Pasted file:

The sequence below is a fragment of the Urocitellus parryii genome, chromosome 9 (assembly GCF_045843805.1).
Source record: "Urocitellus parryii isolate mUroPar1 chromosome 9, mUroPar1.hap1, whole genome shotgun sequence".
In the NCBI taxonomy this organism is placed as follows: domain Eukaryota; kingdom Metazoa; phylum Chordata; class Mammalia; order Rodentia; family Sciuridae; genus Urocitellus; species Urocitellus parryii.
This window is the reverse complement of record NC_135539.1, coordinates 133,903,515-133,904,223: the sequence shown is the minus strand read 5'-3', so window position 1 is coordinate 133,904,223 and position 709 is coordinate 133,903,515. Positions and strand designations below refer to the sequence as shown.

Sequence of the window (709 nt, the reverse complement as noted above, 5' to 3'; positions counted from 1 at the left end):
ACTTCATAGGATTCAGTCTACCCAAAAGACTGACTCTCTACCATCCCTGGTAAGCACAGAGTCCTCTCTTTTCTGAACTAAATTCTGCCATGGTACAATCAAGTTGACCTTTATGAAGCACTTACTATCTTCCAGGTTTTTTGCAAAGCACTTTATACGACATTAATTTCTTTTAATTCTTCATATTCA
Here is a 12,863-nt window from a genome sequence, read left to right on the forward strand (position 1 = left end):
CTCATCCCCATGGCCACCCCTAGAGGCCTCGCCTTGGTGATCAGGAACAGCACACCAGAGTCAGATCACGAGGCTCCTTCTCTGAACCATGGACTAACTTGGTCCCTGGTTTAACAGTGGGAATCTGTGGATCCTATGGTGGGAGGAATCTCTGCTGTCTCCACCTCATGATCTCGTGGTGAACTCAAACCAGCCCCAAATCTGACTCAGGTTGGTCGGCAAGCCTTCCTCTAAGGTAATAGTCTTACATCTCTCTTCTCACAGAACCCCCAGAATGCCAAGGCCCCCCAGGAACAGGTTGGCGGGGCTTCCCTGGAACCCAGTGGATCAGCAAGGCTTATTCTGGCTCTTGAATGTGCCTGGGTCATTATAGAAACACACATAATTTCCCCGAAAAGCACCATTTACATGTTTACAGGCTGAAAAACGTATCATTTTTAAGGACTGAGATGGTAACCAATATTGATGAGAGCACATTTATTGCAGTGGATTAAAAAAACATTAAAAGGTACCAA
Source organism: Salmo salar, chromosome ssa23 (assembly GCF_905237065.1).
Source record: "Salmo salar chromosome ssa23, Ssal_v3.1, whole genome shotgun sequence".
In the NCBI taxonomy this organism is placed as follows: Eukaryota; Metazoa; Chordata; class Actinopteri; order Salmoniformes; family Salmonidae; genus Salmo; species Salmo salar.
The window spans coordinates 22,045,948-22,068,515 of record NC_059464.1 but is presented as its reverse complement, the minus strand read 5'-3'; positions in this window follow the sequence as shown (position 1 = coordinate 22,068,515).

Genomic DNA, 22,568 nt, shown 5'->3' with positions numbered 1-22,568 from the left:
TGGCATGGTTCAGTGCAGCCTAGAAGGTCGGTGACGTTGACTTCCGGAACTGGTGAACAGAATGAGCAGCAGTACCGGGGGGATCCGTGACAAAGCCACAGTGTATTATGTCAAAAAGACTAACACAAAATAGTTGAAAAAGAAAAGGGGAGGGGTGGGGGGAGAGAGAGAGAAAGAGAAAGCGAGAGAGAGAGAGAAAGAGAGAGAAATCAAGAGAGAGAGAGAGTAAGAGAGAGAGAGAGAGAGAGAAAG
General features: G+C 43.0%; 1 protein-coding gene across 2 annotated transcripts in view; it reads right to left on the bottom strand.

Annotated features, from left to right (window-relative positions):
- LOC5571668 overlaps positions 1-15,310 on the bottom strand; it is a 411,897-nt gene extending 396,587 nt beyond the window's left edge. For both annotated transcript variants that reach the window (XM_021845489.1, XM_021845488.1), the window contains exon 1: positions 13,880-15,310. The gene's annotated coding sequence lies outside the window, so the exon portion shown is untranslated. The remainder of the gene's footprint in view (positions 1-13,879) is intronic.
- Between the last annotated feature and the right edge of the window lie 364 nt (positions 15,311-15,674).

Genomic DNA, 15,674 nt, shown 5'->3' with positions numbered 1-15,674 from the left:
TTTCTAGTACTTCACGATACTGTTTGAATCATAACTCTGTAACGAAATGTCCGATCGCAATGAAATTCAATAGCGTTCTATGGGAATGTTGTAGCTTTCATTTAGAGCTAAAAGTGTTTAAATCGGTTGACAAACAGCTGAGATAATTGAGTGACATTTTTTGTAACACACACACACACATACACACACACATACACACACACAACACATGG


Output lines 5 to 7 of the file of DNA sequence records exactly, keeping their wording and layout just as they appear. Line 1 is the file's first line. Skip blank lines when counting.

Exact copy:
Sequence of the window (709 nt, the reverse complement as noted above, 5' to 3'; positions counted from 1 at the left end):
ACTTCATAGGATTCAGTCTACCCAAAAGACTGACTCTCTACCATCCCTGGTAAGCACAGAGTCCTCTCTTTTCTGAACTAAATTCTGCCATGGTACAATCAAGTTGACCTTTATGAAGCACTTACTATCTTCCAGGTTTTTTGCAAAGCACTTTATACGACATTAATTTCTTTTAATTCTTCATATTCA
Here is a 12,863-nt window from a genome sequence, read left to right on the forward strand (position 1 = left end):